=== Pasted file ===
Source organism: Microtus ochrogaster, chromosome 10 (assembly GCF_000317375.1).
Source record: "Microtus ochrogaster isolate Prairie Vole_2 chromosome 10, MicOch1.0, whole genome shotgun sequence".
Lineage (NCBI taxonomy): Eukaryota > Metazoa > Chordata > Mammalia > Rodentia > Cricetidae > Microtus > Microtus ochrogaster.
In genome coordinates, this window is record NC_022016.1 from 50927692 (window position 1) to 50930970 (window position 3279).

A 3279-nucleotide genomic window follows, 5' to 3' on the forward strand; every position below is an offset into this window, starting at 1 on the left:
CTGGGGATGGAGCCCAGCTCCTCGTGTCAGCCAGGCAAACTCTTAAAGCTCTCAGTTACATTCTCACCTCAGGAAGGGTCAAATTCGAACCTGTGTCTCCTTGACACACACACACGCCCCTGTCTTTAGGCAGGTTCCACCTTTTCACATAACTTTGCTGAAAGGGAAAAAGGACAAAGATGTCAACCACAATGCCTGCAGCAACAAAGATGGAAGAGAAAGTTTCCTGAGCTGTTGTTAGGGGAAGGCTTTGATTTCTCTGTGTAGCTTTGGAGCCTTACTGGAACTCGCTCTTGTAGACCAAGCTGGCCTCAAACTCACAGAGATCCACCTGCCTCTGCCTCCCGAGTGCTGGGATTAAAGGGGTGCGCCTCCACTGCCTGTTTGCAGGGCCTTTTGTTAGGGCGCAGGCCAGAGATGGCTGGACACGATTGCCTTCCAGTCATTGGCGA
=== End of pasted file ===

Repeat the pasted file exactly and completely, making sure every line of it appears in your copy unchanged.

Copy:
Source organism: Microtus ochrogaster, chromosome 10 (assembly GCF_000317375.1).
Source record: "Microtus ochrogaster isolate Prairie Vole_2 chromosome 10, MicOch1.0, whole genome shotgun sequence".
Lineage (NCBI taxonomy): Eukaryota > Metazoa > Chordata > Mammalia > Rodentia > Cricetidae > Microtus > Microtus ochrogaster.
In genome coordinates, this window is record NC_022016.1 from 50927692 (window position 1) to 50930970 (window position 3279).

A 3279-nucleotide genomic window follows, 5' to 3' on the forward strand; every position below is an offset into this window, starting at 1 on the left:
CTGGGGATGGAGCCCAGCTCCTCGTGTCAGCCAGGCAAACTCTTAAAGCTCTCAGTTACATTCTCACCTCAGGAAGGGTCAAATTCGAACCTGTGTCTCCTTGACACACACACACGCCCCTGTCTTTAGGCAGGTTCCACCTTTTCACATAACTTTGCTGAAAGGGAAAAAGGACAAAGATGTCAACCACAATGCCTGCAGCAACAAAGATGGAAGAGAAAGTTTCCTGAGCTGTTGTTAGGGGAAGGCTTTGATTTCTCTGTGTAGCTTTGGAGCCTTACTGGAACTCGCTCTTGTAGACCAAGCTGGCCTCAAACTCACAGAGATCCACCTGCCTCTGCCTCCCGAGTGCTGGGATTAAAGGGGTGCGCCTCCACTGCCTGTTTGCAGGGCCTTTTGTTAGGGCGCAGGCCAGAGATGGCTGGACACGATTGCCTTCCAGTCATTGGCGA